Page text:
Obama Law

The Case for a New Detention Law
An email conversation about the news of the day.
Dec. 9 2008 11:49 AM

Obama Law


Dear Emily, et al.—

Great questions. Here's the first part of some tentative answers, focusing especially on the questions that you directed to Dahlia and me. My answers are tentative in the sense that many turn on factual matters that the Obama team should explore before locking itself into prefabricated answers:


New detention law? I lean toward thinking that Obama should propose such a law. But to do so right at the start might be premature. Instead, I have advocated that he appoint a blue ribbon, bipartisan commission to study all available information about the 250 or so detainees who remain at Guantanamo and to issue detailed findings that would be, as much as possible, public.

It seems likely that, as the military claims, the facts will show that a great many of these men are both very dangerous and impossible to convict of any serious crime in ordinary civilian or military courts. Why impossible? In many cases because the strongest evidence would be inadmissible based on ordinary rules of evidence such as the hearsay rule and based on the requirement that even the most sensitive classified evidence that is shown to the jury also be shown to defense counsel and the defendant. Also, based on rules against use of statements made in coercive interrogations, without Miranda warnings, and the like. In addition, some prisoners who have committed no known or provable crimes have made it clear in statements at Guantanamo that they want to kill as many Americans as they can if and when released.

What to do with dangerous prisoners who cannot be prosecuted? Bush's system of military commissions has failed so badly for so long that it does not provide a credible solution. The best alternative—as ideologically diverse experts including Neal Katyal, Jack Goldsmith, Andy McCarthy, and Ben Wittes have argued—might be a new national-security court staffed by Article III federal judges, on the model of the FISA court. If properly designed by the administration and Congress, such a court could provide fair and credible opportunities for detainees to show that they should be released without compromising national-security secrets.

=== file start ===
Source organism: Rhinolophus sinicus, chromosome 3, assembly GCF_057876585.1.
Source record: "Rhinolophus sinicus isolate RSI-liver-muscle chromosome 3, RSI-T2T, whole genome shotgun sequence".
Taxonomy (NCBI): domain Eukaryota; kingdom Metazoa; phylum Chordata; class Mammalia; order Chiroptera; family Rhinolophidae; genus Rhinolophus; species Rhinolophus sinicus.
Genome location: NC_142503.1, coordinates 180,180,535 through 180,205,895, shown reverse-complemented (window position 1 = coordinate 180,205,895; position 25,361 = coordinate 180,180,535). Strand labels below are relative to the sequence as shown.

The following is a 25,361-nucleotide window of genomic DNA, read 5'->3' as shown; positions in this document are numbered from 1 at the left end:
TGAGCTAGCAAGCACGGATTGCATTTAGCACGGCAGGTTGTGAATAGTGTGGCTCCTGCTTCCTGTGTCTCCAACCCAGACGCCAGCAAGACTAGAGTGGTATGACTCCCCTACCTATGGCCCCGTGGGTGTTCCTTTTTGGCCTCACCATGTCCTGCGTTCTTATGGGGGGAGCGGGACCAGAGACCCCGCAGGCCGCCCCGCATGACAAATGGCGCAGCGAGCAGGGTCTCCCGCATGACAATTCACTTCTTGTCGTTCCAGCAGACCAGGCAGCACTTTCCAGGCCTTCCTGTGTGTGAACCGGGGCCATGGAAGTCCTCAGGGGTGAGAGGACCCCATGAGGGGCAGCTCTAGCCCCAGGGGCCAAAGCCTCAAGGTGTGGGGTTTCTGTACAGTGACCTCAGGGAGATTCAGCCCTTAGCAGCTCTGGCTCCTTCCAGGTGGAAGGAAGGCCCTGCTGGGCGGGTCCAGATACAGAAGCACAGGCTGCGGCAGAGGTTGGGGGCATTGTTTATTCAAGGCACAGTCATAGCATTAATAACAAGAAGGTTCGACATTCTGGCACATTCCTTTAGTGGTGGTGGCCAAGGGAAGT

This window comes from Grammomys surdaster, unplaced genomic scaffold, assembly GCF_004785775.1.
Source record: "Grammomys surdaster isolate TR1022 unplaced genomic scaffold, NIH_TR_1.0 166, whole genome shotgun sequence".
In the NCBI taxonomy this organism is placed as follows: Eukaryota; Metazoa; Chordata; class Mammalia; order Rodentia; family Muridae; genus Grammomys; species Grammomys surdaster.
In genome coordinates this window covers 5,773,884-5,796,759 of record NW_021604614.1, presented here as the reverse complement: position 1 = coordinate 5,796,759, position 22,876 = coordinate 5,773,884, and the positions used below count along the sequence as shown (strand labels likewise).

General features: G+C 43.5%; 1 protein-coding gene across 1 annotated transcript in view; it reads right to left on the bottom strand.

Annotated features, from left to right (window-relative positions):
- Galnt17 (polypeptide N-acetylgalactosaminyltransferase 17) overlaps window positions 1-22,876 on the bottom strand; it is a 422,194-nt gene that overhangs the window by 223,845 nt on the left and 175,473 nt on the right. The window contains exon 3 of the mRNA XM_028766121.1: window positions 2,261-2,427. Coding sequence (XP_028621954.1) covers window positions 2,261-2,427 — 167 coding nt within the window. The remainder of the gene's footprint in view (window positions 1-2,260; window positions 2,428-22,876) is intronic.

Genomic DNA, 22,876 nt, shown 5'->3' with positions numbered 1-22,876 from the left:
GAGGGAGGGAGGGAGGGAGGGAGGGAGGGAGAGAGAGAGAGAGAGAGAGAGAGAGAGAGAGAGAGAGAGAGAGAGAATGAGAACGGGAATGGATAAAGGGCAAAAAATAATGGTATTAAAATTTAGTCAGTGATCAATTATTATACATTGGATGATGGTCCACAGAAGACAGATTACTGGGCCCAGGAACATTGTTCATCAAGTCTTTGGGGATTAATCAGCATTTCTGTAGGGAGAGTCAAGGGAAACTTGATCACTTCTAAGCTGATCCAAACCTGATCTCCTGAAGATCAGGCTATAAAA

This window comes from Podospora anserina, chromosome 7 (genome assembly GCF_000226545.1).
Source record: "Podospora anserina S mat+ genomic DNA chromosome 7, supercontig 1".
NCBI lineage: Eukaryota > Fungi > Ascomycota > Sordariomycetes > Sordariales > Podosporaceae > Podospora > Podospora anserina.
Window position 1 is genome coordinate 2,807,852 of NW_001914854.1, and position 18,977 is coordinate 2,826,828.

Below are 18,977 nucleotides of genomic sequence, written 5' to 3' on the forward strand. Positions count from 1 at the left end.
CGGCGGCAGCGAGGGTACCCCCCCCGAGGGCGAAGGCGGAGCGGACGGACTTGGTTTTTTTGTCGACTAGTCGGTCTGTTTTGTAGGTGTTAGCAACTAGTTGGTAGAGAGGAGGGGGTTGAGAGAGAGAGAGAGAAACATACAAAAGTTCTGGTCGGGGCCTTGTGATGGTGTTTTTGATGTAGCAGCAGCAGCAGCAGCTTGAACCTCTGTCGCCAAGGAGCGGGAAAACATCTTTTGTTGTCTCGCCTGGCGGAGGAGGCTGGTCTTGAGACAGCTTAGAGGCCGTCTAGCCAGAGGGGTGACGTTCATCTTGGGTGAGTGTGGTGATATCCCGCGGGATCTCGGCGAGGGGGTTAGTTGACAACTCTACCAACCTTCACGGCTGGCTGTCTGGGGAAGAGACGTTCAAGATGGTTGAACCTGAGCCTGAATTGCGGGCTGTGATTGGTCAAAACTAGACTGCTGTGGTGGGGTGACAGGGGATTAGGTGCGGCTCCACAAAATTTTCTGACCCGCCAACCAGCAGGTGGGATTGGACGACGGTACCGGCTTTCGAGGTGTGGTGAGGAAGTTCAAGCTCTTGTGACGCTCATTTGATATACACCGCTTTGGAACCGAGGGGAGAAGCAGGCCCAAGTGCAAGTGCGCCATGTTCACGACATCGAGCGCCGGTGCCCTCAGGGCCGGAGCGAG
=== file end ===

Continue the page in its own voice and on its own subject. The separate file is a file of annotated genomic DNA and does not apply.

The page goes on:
Would this be preventive detention? Yes, it would. Can we do it without violating the Constitution? Yes, we can.

More soon on your other questions.


Click here to read the next entry.



The World’s Politest Protesters

The Occupy Central demonstrators are courteous. That’s actually what makes them so dangerous.

The Religious Right Is Not Happy With Republicans  

The XX Factor
Oct. 1 2014 4:58 PM The Religious Right Is Not Happy With Republicans  

The Feds Have Declared War on Encryption—and the New Privacy Measures From Apple and Google

The One Fact About Ebola That Should Calm You

It spreads slowly.

These “Dark” Lego Masterpieces Are Delightful and Evocative


Operation Backbone

How White Boy Rick, a legendary Detroit cocaine dealer, helped the FBI uncover brazen police corruption.


Talking White

Black people’s disdain for “proper English” and academic achievement is a myth.

Activists Are Trying to Save an Iranian Woman Sentenced to Death for Killing Her Alleged Rapist

Piper Kerman on Why She Dressed Like a Hitchcock Heroine for Her Prison Sentencing

  News & Politics
Oct. 1 2014 7:26 PM Talking White Black people’s disdain for “proper English” and academic achievement is a myth.
Oct. 1 2014 2:16 PM Wall Street Tackles Chat Services, Shies Away From Diversity Issues 
Oct. 1 2014 6:02 PM Facebook Relaxes Its “Real Name” Policy; Drag Queens Celebrate
  Double X
The XX Factor
Oct. 1 2014 5:11 PM Celebrity Feminist Identification Has Reached Peak Meaninglessness
  Slate Plus
Behind the Scenes
Oct. 1 2014 3:24 PM Revelry (and Business) at Mohonk Photos and highlights from Slate’s annual retreat.
Brow Beat
Oct. 1 2014 9:39 PM Tom Cruise Dies Over and Over Again in This Edge of Tomorrow Supercut
Future Tense
Oct. 1 2014 6:59 PM EU’s Next Digital Commissioner Thinks Keeping Nude Celeb Photos in the Cloud Is “Stupid”
  Health & Science
Oct. 1 2014 4:03 PM Does the Earth Really Have a “Hum”? Yes, but probably not the one you’re thinking.
Sports Nut
Oct. 1 2014 5:19 PM Bunt-a-Palooza! How bad was the Kansas City Royals’ bunt-all-the-time strategy in the American League wild-card game?